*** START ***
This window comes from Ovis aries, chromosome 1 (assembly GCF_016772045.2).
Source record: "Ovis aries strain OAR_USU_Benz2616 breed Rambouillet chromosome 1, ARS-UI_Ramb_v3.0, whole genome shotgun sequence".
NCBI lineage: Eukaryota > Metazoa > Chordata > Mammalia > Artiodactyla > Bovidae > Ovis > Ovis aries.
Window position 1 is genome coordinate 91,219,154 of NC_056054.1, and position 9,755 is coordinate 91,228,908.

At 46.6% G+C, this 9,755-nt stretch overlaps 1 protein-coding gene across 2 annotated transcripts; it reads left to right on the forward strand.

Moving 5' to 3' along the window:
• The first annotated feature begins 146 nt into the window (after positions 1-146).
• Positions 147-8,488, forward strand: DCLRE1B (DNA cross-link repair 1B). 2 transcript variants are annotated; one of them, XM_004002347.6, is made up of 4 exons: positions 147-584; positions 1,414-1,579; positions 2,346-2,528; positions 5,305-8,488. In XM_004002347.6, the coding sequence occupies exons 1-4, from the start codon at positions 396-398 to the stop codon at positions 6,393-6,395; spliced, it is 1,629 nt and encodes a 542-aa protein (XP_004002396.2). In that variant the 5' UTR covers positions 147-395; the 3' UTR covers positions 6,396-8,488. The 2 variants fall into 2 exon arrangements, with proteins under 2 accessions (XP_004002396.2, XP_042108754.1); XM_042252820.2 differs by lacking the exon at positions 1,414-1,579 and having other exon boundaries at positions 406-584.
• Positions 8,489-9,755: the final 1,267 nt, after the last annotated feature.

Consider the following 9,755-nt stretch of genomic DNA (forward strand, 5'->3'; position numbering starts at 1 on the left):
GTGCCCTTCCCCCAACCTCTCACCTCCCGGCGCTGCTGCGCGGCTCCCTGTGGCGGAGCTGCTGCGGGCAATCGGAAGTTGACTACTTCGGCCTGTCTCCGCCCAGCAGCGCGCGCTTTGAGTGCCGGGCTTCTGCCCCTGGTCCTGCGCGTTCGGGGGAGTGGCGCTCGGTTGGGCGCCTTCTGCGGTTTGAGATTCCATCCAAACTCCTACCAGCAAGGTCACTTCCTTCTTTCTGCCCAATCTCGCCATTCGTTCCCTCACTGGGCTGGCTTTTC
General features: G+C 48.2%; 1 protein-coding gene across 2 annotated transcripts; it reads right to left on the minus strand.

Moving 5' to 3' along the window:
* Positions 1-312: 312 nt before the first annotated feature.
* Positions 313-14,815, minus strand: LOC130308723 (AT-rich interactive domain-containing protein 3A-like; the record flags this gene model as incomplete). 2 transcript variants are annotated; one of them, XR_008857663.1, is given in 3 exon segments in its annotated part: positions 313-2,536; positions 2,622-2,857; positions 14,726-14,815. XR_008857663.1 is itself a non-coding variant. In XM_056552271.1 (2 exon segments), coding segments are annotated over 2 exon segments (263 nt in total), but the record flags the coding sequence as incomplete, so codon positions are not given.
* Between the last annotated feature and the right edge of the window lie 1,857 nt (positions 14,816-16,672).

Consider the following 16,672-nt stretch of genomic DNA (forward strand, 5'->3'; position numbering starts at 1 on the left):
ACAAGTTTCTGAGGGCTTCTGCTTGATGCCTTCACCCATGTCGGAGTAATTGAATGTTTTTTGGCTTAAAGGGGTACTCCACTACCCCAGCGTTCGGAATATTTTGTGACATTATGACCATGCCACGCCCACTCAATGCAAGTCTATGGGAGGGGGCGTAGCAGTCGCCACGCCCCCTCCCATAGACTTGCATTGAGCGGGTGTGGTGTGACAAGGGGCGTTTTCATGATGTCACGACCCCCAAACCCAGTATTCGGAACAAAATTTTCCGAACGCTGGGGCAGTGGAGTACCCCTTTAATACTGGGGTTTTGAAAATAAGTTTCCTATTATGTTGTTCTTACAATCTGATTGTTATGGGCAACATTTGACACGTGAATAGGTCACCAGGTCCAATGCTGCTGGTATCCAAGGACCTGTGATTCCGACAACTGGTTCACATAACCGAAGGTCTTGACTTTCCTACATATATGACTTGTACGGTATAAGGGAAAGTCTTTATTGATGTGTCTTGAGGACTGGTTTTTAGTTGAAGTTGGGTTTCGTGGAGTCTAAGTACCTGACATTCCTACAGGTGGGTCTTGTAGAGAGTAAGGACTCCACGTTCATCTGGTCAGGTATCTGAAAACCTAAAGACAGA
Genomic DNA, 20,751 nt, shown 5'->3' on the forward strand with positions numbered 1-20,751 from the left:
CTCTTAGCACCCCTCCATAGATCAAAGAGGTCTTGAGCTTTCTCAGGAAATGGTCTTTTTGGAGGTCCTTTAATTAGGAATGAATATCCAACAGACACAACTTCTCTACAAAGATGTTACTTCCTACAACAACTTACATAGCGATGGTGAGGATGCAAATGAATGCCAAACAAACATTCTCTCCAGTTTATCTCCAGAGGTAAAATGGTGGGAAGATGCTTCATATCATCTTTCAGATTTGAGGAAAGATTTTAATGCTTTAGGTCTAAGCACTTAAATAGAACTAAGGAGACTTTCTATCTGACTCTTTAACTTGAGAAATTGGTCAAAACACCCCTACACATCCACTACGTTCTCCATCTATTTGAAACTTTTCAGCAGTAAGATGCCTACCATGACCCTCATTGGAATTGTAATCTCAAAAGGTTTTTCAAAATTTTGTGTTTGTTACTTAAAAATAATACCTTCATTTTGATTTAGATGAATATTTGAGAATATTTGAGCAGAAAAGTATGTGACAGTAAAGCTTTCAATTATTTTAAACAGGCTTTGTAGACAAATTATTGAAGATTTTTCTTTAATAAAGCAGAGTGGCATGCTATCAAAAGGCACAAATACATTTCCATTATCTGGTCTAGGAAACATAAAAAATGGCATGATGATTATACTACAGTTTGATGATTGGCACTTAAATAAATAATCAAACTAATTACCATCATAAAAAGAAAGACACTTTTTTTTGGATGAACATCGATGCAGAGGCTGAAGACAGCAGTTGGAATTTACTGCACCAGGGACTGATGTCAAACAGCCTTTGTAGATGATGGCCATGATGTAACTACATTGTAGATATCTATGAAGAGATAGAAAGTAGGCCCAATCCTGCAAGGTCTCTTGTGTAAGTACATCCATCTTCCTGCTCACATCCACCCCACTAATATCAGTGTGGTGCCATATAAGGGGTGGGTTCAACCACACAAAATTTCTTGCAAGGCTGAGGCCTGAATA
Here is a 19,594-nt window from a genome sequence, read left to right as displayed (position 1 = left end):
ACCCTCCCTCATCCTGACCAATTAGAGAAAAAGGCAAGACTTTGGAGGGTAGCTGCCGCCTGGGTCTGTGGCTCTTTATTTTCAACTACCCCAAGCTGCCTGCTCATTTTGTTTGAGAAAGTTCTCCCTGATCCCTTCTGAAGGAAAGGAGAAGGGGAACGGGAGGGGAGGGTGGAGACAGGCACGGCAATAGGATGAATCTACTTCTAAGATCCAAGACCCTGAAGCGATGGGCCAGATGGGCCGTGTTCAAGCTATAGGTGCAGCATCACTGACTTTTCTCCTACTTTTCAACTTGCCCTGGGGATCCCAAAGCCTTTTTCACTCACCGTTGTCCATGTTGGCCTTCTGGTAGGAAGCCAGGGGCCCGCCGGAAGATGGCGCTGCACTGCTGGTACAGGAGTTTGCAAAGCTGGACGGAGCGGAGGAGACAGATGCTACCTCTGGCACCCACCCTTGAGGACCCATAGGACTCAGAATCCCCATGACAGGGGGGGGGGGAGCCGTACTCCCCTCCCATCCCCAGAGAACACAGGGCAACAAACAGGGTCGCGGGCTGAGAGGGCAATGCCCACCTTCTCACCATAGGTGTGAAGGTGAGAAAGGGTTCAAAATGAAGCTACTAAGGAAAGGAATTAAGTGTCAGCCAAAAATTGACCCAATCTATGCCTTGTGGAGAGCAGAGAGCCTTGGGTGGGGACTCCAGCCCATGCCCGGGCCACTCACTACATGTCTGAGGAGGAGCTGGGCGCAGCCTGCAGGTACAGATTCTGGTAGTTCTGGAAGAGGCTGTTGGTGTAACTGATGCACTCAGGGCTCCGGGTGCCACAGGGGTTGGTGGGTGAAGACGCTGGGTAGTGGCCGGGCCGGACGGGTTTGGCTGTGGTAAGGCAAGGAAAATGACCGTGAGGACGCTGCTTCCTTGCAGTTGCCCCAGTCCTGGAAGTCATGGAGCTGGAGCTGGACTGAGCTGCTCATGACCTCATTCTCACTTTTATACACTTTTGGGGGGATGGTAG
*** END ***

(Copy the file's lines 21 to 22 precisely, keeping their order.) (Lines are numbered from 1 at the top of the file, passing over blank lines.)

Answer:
Here is a 19,594-nt window from a genome sequence, read left to right as displayed (position 1 = left end):
ACCCTCCCTCATCCTGACCAATTAGAGAAAAAGGCAAGACTTTGGAGGGTAGCTGCCGCCTGGGTCTGTGGCTCTTTATTTTCAACTACCCCAAGCTGCCTGCTCATTTTGTTTGAGAAAGTTCTCCCTGATCCCTTCTGAAGGAAAGGAGAAGGGGAACGGGAGGGGAGGGTGGAGACAGGCACGGCAATAGGATGAATCTACTTCTAAGATCCAAGACCCTGAAGCGATGGGCCAGATGGGCCGTGTTCAAGCTATAGGTGCAGCATCACTGACTTTTCTCCTACTTTTCAACTTGCCCTGGGGATCCCAAAGCCTTTTTCACTCACCGTTGTCCATGTTGGCCTTCTGGTAGGAAGCCAGGGGCCCGCCGGAAGATGGCGCTGCACTGCTGGTACAGGAGTTTGCAAAGCTGGACGGAGCGGAGGAGACAGATGCTACCTCTGGCACCCACCCTTGAGGACCCATAGGACTCAGAATCCCCATGACAGGGGGGGGGGGAGCCGTACTCCCCTCCCATCCCCAGAGAACACAGGGCAACAAACAGGGTCGCGGGCTGAGAGGGCAATGCCCACCTTCTCACCATAGGTGTGAAGGTGAGAAAGGGTTCAAAATGAAGCTACTAAGGAAAGGAATTAAGTGTCAGCCAAAAATTGACCCAATCTATGCCTTGTGGAGAGCAGAGAGCCTTGGGTGGGGACTCCAGCCCATGCCCGGGCCACTCACTACATGTCTGAGGAGGAGCTGGGCGCAGCCTGCAGGTACAGATTCTGGTAGTTCTGGAAGAGGCTGTTGGTGTAACTGATGCACTCAGGGCTCCGGGTGCCACAGGGGTTGGTGGGTGAAGACGCTGGGTAGTGGCCGGGCCGGACGGGTTTGGCTGTGGTAAGGCAAGGAAAATGACCGTGAGGACGCTGCTTCCTTGCAGTTGCCCCAGTCCTGGAAGTCATGGAGCTGGAGCTGGACTGAGCTGCTCATGACCTCATTCTCACTTTTATACACTTTTGGGGGGATGGTAG